As something of a general note, this document (specifically, the HMAC portions) was initially challenging for me to read, since in the security community we tend to have HMAC (or MACs in general) apply to specific messages and protect the content from end to end. The usage here seems rather different, in that the HMAC is protecting not the packet payload, but (essentially) just the SRH, which is to a large extent a fixed (e.g., per-flow) artifact that reflects routing policy. So the MAC is serving to authenticate policy, more than messaging, and there was very little in the document that tried to make that distinction. I've tried to indicate some locations/changes that would improve readability in this regard. Section 1 The Segment Routing Architecture [RFC8402] describes Segment Routing and its instantiation in two data planes MPLS and IPv6. nit: we need some form of punctuation after "data planes". Section 2 o Tag: tag a packet as part of a class or group of packets, e.g., packets sharing the same set of properties. When tag is not used at source it MUST be set to zero on transmission. When tag is not used during SRH Processing it SHOULD be ignored. Tag is not used when processing the SID defined in Section 4.3.1. It may be used when processing other SIDs which are not defined in this document. The allocation and use of tag is outside the scope of this document. At what scope does its use need to be defined? Can it be defined on a per-segment basis or must it be deployment-global? The mutability of the TLV value is defined by the most significant bit in the type, as specified in Section 2.1. It seems like this presents the design as one where we rely on the participants to be trusted to properly respect the (im)mutability, and there are not external mechanisms (e.g., cryptography) to enforce them. So, we have SR nodes that are in a hybrid state of not being trusted with HMAC keys (and thus to generate routing policy) but are trusted to "be implemented correctly" and not mutate fields that are supposed to be immutable. This multi-tier trust system should probably be discussed in the security considerations. Section 2.1 An implementation MAY limit the number and/or length of TLVs it processes based on local configuration. It MAY: [...] Is this list an exhaustive enumeration of the granted permissions or are other limitations possible? o Limit the number of consecutive Pad1 (Section 188.8.131.52) options to 1, if padding of more than one byte is required then PadN (Section 184.108.40.206) should be used. nit: comma splice Type: An 8 bit value. Unrecognized Types MUST be ignored on receipt. Length: The length of the Variable length data. Do we want to give a pointer to (e.g.) the registry for these type values? I see we say in the next entry that Length measures bytes, though perhaps it is more natural to mention it here. Type Length Value (TLV) contain OPTIONAL information that may be used by the node identified in the Destination Address (DA) of the packet. nit: there seems to be a singular/plural mismatch of sorts here, in that the current TLV incarnation mostly acts as a singular. I'd suggest adding another word like "entries" or "structures" after the parenthetical, as a resolution. The highest-order bit of the TLV type specifies whether or not the TLV data of that type can change en route to the packet's final destination: For clarity: that's bit '0' in the above figure? Section 2.1.1 Padding TLVs are used for meeting the alignment requirement of the subsequent TLVs. [...] Padding TLVs are used for alignment. Is there some redundancy here we could deduplicate? Section 220.127.116.11 required. If more than one byte of padding is required a Pad1 TLV MUST NOT be used, the PadN TLV MUST be used. nit: comma splice Section 18.104.22.168 Padding: Length octets of padding. Padding bits have no semantics. They MUST be set to 0 on transmission and ignored on [Elsewhere in the document we've used "semantic" as a singular; it might be worth a pass to check for consistency of usage] Section 2.1.2 I echo the sentiments already expressed about this HMAC format being likely to reflect substantial wasted space in much common usage. (Unless the intent is that since TLV support is optional, it's unlikely to be implemented at all, in which case the wastefulness of a nonexistent feature doesn't matter?) In particular, having to specify the details of which bits of the 'HMAC' field have significance when the HMAC algorithm in use has fewer than 32 bytes of output seems to be just as much effort as making the field variable length. Four octets of Key ID also seems like far more than will be needed, though we don't really discuss the scope (in space/topology and time) in which it needs to be unique -- we should probably talk about that here! (I do see a bit of discussion in Section 22.214.171.124 that seems to say that the key-ID is scoped by the destination IP address.) On the other hand, this much Key ID space could be used if there was a desire to have very fine-grained routing policy and revocation ability (see below), but it's still unclear that even in a high-churn fine-grained situation there would be the will to store millions of HMAC keys on the controller/verifier. The HMAC TLV is used to verify the source of a packet is permitted to use the current segment in the destination address of the packet, and ensure the segment list is not modified in transit. I'd suggest some revisions to this along the lines of: % The HMAC TLV is used to verify that the SR applied to a packet was % selected by an authorized party, and to ensure that the segment list is % not modified after generation. This also allows for verification that % the current segment (by virtue of being in the authorized segment list) % is an authorized use. since the expected usage seems to not be to give the keys (and thus the choice of segment lists) to the actual source of the packet, and we are detecting modification of the Segment List since the HMAC generation, which could span a broader period of time than just when the packet carrying the HMAC is "in transit". Section 126.96.36.199 For HMAC algorithms producing digests less than 32 octets, the digest is placed in the lowest order octets of the HMAC field. Remaining octets MUST be set to zero. To keep me from second-guessing myself, are these the "lowest order octets" if we are treating the field as a 32-byte big-endian integer? (As opposed to an array of bytes enumerated in order per the figure.) If HMAC verification is successful, the packet is forwarded to the next segment. Does this really mean "processing proceeds as normal", to allow for the possibility of local action/modification before forwarding? Section 188.8.131.52 The HMAC Key ID field is opaque, i.e., it has neither syntax nor semantic except as an identifier of the right combination of pre- shared key and hash algorithm, and except that a value of 0 means that there is no HMAC field. "No HMAC field" or "the HMAC field is filled entirely with zeros"? The previous diagram/discussion does not suggest that the HMAC field is sometimes omitted. At the HMAC TLV verification node the Key ID uniquely identifies the pre-shared key and HMAC algorithm. At the HMAC TLV generating node the Key ID and destination address uniquely identify the pre-shared key and HMAC algorithm. Utilizing This decision to make the key-ID space scoped to the destination address seems to have some potentially substantial consequences that I don't see discussed in the draft. Specifically, since the destination address will change on every hop, it would seem to preclude a model where the HMAC TLV is generated by the sender and not modified subsequently (which itself would probably have knock-on effects). Is the additional scoping by IP address of key-ID necessary even with the 4-octet key-ID, or would scoping the key-ID to be globally unique within a SR domain suffice? Unless the intent is that there is only a single verification node in a given path? The desired usage remains quite unclear to me. Section 3.2, 3.3 nit(?): We seem to talk about "an IPv6 packet" when we really mean "an IPv6 packet with SRH", "an SR IPv6 packet", "an SRv6" or similar. Section 4.1 A Source node steers a packet into an SR Policy. If the SR Policy results in a segment list containing a single segment, and there is no need to add information to SRH flag or TLV, the DA is set to the single segment list entry and the SRH MAY be omitted. nit: "to the SRH flags or to add TLVs" HMAC TLV may be set according to Section 7. Do we want to say anything about other, to-be-specified, TLVs here? Like "HMAC (or other) TLVs may be set" or "TLVs (including HMAC) may be set according to their specifications"? 4.1.1. Reduced SRH A reduced SRH does not contain the first segment of the related SR Policy (the first segment is the one already in the DA of the IPv6 header), and the Last Entry field is set to n-2 where n is the number of elements in the SR Policy. This seems to imply that Segments Left is not constrained to point inside the Segment List (and can point one past it); is that correct? Section 4.3.1 This document, and section, defines a single SRv6 SID. Future documents may define additional SRv6 SIDs. In which case, the entire content of this section will be defined in that document. nit: perhaps this is just me, but I tend to read "defines a single SRv6 SID" as "defines a single SRv6 SID value"; the intent here seems to be more along the lines of "SID behavior" or "SID processing algorithm". The second sentence could also be phrased similarly to "Such documents will need to specify the analogous behavior as is described in this section and subsections". Section 184.108.40.206 Is this pseudocode normative, or the text of the following subsections? Section 5.1 Nodes outside the SR Domain are not trusted: they cannot directly use the SID's of the domain. This is enforced by two levels of access nit: "SIDs" (no apostrophe) 1. Any packet entering the SR Domain and destined to a SID within the SR Domain is dropped. This may be realized with the following logic, other methods with equivalent outcome are considered compliant: nit: comma splice (also in (2)) * Failure to implement this method of ingress filtering exposes the SR Domain to source routing attacks as described and referenced in [RFC5095] nit: this doesn't seem like a bullet point in the list, but rather a standalone paragraph of commentary. It may also be worth reiterating that failure to do so on even a single edge node puts the entire network at risk. Section 5.2 Consider a top of rack switch (T) connected to host (H) via interface (I). H receives an SRH (SRH1) with a computed HMAC via some SDN method outside the scope of this document. H classifies traffic it sources and adds SRH1 to traffic requiring a specific SLA. T is I'm having a hard time parsing how the SRH1 that H receives via SDN can be the same SRH1 that H adds to traffic. The key insight seems to be that the SRH received via SDN is not attached to an IPv6 packet as a "live" routing header, but is rather a piece of configuration data to be applied as the SRH on flows sent on a given SR. (The formalism is slightly weird, as "receiving an SRH" includes the "next header" value, which is arguably artificially limiting, but this is probably minor enough to ignore.) So perhaps we want to say that "H receives, along with the configuration for applying SR to a given flow, an SRH (SRH1) with pre-computed HMAC that reflects that SR flow, via some SDN method outside the scope fo this document." An operator of the SR Domain may choose to have all segments in the SR Domain verify the HMAC. This mechanism would verify that the SRH segment list is not modified while traversing the SR Domain. As partially covered above, this seems inconsistent with having the HMAC key-ID be scoped by the destination SID when the destination SID changes from segment to segment. Section 5.4 For the source of an invoking packet to process the ICMP error message, the correct destination address must be determined. The "correct" in what sense/for what operation? * If routing header is type 4 (SRH) (This is still "TBD", formally, right?) + Use the SID at Segment List as the destination address of the invoking packet. Similarly to the first comment on this section, do we want some language about how this is "use"d "for processing by the upper layer transport"? Section 5.6 I'm slightly tempted to add a sentence along the lines of "the mechanisms in this document are known to not be directly transferrable to multi-domain deployment models without substantial impact on these properties", but (1) it's an absolute statement that seems like it would be hard to be 100% confident in, and (2) it's not entirely clear that it adds much value to the general reader (as opposed to providing a security disclaimer to make the security AD happy). So I'm curious to hear about how much thought has already gone into this, pointers to ongoing documents on the topic, etc. Section 6.1 I a little bit wonder if mixing zero-based (Segments Left; Last Entry) and one-based (S1, S2, S3) indexing is going to cause undue cognitive load for anyone. Section 6.2 o The SR domain is secured as per Section 5.1 and no external packet can enter the domain with a destination address equal to a segment of the domain. I'd suggest using "firewalled" rather than "secured", since "secured" can mean many different things and we have a more-precise term available. Section 6.3.2 Is it worth calling out that P5 does not have an SRH? Section 6.9 This section describes how a function may be delegated within the SR Domain to non SR source nodes. [...] I'm kind of confused about what "non SR source node" means in the context of a source node that is adding an SRH for verification elsewhere. Section 6.6.1 An operator may prefer to add the SRH at source 8, while 5 verifies the SID list is valid. I note that "add" here means "apply a fixed bitstring to the packet", not "compute the value of"... For illustration purpose, an SDN controller provides 8 an SRH terminating at node 9, with segment list <S5,S7,S6,A9>, and HMAC TLV computed for the SRH. The HMAC key is shared with 5, node 8 does not know the key. Node 5 is configured with an IACL applied to the ... since the SRH value is computed by the controller and distributed to 8 as almost an opaque token. It would be good if we could reword this to be more clear about how the mechanics work such that 5 does not need the HMAC key. Node 8 originates packets with the received SRH with HMAC TLV. nit: I suggest s/with HMAC TLV/including HMAC TLV/ Section 7.1 Does the ability to create traffic loops or near-loops (that span the same links dozens or hundreds of times) merit a specific mention outside of "DOS/DDOS"? Section 7.5 The SR Domain is a trusted domain, as defined in [RFC8402] Section 2 and Section 8.2. The SR Source is trusted to add an SRH (optionally verified via the HMAC TLV in this document), and segments advertised I suggest s/verified/verified as having been generated by a trusted configuration source/. The use of SRH with AH by an SR source node, and processing at a SR segment endpoint node, is not defined in this document. Future documents may define use of SRH with AH and its processing. It's not entirely clear to me what this is intended to convey. It this saying "SRH MUST NOT be used in the same packet as AH" or something more like "we make no statements about the use of SRH in combination with AH"? Section 8 RFC will be published. The Designated expert will post a request to the 6man WG mailing list (or a successor designated by the Area Director) for comment and review, including an Internet-Draft. nit: this wording makes it sound like either the DE includes an I-D in the body of the mail or is the author of the I-D in question; I assume we just want a pointer or link to the draft requesting the allocation(s). Section 12.2 I-D.filsfils-spring-srv6-interop and I-D.matsushima-spring-srv6-deployment-status are only referenced from the Implementation Status section (that is to be removed); should the references be removed as well? I think RFCs 2104, 6437, and 6438 need to be normative.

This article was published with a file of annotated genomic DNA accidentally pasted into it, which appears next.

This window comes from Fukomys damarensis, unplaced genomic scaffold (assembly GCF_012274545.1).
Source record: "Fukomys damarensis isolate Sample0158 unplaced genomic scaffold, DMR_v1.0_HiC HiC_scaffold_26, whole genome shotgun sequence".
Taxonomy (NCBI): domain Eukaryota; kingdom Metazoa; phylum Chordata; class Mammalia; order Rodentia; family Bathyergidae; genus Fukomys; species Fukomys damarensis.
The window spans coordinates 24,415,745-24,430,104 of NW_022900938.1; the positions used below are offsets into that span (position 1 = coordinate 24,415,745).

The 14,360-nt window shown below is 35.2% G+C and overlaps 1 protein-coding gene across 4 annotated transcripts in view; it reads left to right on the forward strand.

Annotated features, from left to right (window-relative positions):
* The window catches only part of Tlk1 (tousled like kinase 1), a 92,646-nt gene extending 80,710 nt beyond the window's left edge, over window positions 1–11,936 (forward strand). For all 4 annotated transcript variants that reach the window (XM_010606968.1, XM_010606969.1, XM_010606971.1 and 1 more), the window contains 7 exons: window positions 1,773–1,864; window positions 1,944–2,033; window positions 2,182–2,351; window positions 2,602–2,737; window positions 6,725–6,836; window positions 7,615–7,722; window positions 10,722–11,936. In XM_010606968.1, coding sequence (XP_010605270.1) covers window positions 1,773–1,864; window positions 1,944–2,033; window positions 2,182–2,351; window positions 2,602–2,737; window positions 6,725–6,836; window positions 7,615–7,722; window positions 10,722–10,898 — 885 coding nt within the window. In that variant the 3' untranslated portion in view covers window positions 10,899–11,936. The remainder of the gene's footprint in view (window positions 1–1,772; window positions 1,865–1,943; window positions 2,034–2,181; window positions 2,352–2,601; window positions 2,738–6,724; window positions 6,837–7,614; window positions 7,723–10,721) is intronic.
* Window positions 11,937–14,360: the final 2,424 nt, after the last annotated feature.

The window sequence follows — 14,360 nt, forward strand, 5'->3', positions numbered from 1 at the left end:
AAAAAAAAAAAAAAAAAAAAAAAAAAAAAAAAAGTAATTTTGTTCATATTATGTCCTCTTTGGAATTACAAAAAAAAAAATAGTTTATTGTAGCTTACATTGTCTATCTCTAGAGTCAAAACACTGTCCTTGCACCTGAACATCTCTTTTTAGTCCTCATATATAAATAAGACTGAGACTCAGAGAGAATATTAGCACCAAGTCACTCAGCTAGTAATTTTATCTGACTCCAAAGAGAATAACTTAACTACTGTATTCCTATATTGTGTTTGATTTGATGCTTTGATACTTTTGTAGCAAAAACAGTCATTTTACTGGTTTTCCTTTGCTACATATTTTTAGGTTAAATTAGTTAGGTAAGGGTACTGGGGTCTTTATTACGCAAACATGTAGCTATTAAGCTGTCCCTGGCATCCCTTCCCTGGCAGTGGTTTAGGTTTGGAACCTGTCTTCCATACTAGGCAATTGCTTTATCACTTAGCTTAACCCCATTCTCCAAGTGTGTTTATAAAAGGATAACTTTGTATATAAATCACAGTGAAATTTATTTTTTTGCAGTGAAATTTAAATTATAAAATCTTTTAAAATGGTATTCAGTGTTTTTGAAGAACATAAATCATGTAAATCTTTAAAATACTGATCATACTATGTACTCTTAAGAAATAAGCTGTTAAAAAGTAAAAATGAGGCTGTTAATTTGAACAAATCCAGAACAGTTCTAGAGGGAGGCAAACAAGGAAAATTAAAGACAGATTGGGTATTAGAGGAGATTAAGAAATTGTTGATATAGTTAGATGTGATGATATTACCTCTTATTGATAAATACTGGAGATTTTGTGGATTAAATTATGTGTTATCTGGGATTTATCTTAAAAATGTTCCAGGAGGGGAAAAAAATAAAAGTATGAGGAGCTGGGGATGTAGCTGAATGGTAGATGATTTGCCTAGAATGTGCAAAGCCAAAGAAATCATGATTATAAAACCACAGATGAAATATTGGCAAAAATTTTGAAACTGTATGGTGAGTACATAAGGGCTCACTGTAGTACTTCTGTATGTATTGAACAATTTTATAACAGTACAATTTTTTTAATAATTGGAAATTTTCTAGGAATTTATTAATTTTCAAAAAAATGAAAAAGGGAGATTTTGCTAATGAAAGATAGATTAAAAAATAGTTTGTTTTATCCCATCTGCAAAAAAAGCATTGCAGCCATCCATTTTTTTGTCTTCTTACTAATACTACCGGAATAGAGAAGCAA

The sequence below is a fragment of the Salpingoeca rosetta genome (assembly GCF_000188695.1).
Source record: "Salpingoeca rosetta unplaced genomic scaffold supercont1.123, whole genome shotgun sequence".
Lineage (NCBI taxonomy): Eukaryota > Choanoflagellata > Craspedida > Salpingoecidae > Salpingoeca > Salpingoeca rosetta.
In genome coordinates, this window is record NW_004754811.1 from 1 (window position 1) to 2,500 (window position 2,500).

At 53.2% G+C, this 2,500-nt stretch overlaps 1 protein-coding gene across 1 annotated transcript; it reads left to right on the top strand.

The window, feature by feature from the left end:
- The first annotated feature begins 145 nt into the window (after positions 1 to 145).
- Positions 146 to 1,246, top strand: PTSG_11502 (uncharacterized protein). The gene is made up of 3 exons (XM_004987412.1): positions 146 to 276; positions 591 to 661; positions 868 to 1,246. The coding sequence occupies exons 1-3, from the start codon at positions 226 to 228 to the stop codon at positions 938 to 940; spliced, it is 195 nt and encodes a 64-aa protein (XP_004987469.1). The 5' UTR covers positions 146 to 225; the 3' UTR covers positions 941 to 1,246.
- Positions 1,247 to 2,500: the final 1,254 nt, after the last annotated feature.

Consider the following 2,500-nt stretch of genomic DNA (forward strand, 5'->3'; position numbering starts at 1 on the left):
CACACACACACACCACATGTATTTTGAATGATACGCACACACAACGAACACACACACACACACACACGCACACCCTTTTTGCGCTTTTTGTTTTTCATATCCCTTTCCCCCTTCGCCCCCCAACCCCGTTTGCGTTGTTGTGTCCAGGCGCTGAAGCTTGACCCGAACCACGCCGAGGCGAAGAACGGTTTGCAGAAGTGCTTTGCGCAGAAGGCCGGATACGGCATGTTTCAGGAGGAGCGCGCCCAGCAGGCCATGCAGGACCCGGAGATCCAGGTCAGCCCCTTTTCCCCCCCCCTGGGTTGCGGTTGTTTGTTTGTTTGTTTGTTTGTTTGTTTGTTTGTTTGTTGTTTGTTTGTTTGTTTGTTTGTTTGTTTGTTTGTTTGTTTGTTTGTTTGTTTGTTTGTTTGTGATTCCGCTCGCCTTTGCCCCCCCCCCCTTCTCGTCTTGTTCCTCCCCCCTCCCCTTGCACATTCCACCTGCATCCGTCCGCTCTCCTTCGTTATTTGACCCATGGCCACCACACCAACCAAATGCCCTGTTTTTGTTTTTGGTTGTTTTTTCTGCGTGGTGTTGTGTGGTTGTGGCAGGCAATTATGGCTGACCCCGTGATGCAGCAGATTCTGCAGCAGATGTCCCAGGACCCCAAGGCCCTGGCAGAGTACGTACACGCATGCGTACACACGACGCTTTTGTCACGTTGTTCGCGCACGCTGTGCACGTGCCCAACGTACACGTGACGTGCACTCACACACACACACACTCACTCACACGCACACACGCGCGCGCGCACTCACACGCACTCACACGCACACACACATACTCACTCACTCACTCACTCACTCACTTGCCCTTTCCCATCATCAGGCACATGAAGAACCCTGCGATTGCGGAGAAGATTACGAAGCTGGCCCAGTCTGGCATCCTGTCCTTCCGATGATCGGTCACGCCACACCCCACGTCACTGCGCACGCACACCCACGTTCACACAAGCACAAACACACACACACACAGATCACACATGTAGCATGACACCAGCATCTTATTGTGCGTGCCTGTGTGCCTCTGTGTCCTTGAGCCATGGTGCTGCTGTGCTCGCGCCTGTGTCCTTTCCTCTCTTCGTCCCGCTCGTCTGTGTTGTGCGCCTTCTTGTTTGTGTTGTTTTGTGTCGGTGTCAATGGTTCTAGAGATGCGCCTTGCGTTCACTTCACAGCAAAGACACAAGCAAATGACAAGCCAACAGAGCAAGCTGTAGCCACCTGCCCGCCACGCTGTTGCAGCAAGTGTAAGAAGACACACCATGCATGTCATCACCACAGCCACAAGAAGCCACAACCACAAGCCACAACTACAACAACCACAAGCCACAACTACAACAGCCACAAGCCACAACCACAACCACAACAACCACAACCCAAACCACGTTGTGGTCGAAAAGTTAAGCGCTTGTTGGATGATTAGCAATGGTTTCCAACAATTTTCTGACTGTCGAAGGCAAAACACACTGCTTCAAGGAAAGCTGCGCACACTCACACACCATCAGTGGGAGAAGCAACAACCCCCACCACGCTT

The new "Segment Routing Header TLVs" registry (§8.2) includes a range "for TLVs that may change en route". However, I couldn't find a specification for these types of TLVs. The only clues come from §4.3.1 (FIB Entry Is Locally Instantiated SRv6 SID), where it says: Processing this SID modifies the Segments Left and, if configured to process TLVs, it may modify the "variable length data" of TLV types that change en route. Therefore Segments Left is mutable and TLVs that change en route are mutable. The remainder of the SRH (Flags, Tag, Segment List, and TLVs that do not change en route) are immutable while processing this SID. I am balloting DISCUSS because the description of "TLVs that may change en route" is not clear or specific enough. I would like to see a clear specification of what "TLVs that may change en route" are, *AND* corresponding instructions to the Designated Experts-to-be. Some related questions that come to mind include: Where can these TLVs be processed/changed? If the data is modified, what about the alignment, should the Padding TLVs be also changed? If no data is left, can the TLV be removed? The instructions above (for the SRV6 SID) seem generic enough to apply to other potential future SIDs, what type of variation is expected?